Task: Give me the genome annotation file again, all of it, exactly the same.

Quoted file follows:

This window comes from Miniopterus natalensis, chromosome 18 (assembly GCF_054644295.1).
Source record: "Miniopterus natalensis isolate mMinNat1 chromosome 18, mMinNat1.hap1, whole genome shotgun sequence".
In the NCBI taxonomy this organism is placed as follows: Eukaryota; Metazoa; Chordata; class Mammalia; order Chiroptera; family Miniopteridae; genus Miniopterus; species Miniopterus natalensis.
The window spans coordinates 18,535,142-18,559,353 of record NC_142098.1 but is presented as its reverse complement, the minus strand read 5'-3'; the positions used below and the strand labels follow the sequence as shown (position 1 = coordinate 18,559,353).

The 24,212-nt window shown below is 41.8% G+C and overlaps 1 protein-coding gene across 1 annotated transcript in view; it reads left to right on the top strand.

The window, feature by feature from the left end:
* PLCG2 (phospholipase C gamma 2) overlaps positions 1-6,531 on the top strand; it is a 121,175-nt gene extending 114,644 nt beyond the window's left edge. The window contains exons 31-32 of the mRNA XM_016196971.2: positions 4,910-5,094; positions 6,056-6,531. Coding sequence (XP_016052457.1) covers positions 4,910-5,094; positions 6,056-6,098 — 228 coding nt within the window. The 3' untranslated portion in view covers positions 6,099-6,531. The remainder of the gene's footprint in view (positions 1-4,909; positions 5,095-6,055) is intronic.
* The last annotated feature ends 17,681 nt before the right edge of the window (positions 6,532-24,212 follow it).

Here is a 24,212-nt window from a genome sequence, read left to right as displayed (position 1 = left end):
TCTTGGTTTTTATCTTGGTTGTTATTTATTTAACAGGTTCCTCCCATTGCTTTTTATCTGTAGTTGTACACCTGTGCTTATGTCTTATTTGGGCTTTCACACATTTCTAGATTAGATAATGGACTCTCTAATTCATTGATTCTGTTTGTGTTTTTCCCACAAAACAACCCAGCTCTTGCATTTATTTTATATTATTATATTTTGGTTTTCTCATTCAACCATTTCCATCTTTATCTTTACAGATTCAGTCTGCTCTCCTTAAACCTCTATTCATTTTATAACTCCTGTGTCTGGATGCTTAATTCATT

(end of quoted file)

This window comes from Miniopterus natalensis, chromosome 18 (assembly GCF_054644295.1).
Source record: "Miniopterus natalensis isolate mMinNat1 chromosome 18, mMinNat1.hap1, whole genome shotgun sequence".
In the NCBI taxonomy this organism is placed as follows: Eukaryota; Metazoa; Chordata; class Mammalia; order Chiroptera; family Miniopteridae; genus Miniopterus; species Miniopterus natalensis.
The window spans coordinates 18,535,142-18,559,353 of record NC_142098.1 but is presented as its reverse complement, the minus strand read 5'-3'; the positions used below and the strand labels follow the sequence as shown (position 1 = coordinate 18,559,353).

The 24,212-nt window shown below is 41.8% G+C and overlaps 1 protein-coding gene across 1 annotated transcript in view; it reads left to right on the top strand.

The window, feature by feature from the left end:
* PLCG2 (phospholipase C gamma 2) overlaps positions 1-6,531 on the top strand; it is a 121,175-nt gene extending 114,644 nt beyond the window's left edge. The window contains exons 31-32 of the mRNA XM_016196971.2: positions 4,910-5,094; positions 6,056-6,531. Coding sequence (XP_016052457.1) covers positions 4,910-5,094; positions 6,056-6,098 — 228 coding nt within the window. The 3' untranslated portion in view covers positions 6,099-6,531. The remainder of the gene's footprint in view (positions 1-4,909; positions 5,095-6,055) is intronic.
* The last annotated feature ends 17,681 nt before the right edge of the window (positions 6,532-24,212 follow it).

Here is a 24,212-nt window from a genome sequence, read left to right as displayed (position 1 = left end):
TCTTGGTTTTTATCTTGGTTGTTATTTATTTAACAGGTTCCTCCCATTGCTTTTTATCTGTAGTTGTACACCTGTGCTTATGTCTTATTTGGGCTTTCACACATTTCTAGATTAGATAATGGACTCTCTAATTCATTGATTCTGTTTGTGTTTTTCCCACAAAACAACCCAGCTCTTGCATTTATTTTATATTATTATATTTTGGTTTTCTCATTCAACCATTTCCATCTTTATCTTTACAGATTCAGTCTGCTCTCCTTAAACCTCTATTCATTTTATAACTCCTGTGTCTGGATGCTTAATTCATT